But what happens when the claimant refuses to perform tasks requested, or does not try hard enough during the FCE?

Can you deny the claim for “lack of cooperation”?  Sometimes YES.

Here’s the case of Ortega-Candelaria v. Johnson & Johnson, __ F.3d __, 2014 WL 2696725 (1st Cir. June 16, 2014).

FACTS: In June 2003, plaintiff applied for ERISA-governed disability benefits because of back pain, anxiety and panic attacks. He failed to cooperate in a number of Functional Capacity Evaluations (FCEs) conducted by a physical therapist. Plaintiff “declined all lifting, carrying, pushing, pulling and climbing activities” and gave a “sub-maximal effort” on tasks. The Plan discontinued benefits “due to his lack of cooperation in the evaluation process.” Plaintiff sued, claiming a doctor had to conduct the FCE. The trial court granted summary judgment for the plan.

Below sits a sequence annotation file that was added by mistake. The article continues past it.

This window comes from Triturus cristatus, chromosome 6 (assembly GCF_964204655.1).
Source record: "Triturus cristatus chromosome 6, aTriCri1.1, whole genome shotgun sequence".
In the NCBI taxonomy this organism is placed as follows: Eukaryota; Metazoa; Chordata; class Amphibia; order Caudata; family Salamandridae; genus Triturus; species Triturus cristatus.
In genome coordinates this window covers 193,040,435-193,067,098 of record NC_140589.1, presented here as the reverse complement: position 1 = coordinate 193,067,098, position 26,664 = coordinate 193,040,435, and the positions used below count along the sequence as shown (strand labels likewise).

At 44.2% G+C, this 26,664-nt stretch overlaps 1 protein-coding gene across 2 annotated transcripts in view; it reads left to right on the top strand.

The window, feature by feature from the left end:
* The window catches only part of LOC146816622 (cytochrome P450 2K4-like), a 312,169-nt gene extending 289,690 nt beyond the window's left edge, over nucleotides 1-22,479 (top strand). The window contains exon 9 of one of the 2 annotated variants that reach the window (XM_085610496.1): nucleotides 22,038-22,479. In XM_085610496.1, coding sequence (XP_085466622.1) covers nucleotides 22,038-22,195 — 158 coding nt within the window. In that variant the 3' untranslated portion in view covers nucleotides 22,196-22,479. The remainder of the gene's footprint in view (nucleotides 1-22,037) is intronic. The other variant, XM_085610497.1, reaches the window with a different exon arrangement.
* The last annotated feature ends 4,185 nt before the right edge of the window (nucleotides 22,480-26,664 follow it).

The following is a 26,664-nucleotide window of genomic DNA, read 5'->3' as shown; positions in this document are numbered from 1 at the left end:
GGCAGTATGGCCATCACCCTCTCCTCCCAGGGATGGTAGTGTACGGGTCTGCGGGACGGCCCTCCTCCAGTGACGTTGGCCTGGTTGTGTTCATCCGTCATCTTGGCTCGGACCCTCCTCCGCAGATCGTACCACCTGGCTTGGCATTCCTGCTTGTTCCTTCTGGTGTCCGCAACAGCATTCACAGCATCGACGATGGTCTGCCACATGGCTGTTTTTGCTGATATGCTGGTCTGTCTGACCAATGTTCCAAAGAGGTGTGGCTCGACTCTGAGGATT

FIRST CIRCUIT HELD: AFFIRMS SUMMARY JUDGMENT.

  1. The results of the FCE “‘suggest[ed] very poor effort or voluntary sub maximal effort, which is not necessarily related to pain, impairment or disability.’”  Op. at 10.
  2. “He failed 86% of the validity criteria…Video footage supports the conclusion that [plaintiff] was not cooperative.”  Op. at 19.
  3. “The Plan terms require that [plaintiff] cooperate during evaluations of his disability status; without such cooperation the plan administrator [can reduce or terminate benefits].”  Op. at 20.
  4. The decision to terminate benefits due to lack of cooperation was not an abuse of discretion. Op. at 20.
  5. An FCE evaluates a medical condition; a physician is not required for the test to be used in assessing impairment. Op. at 23.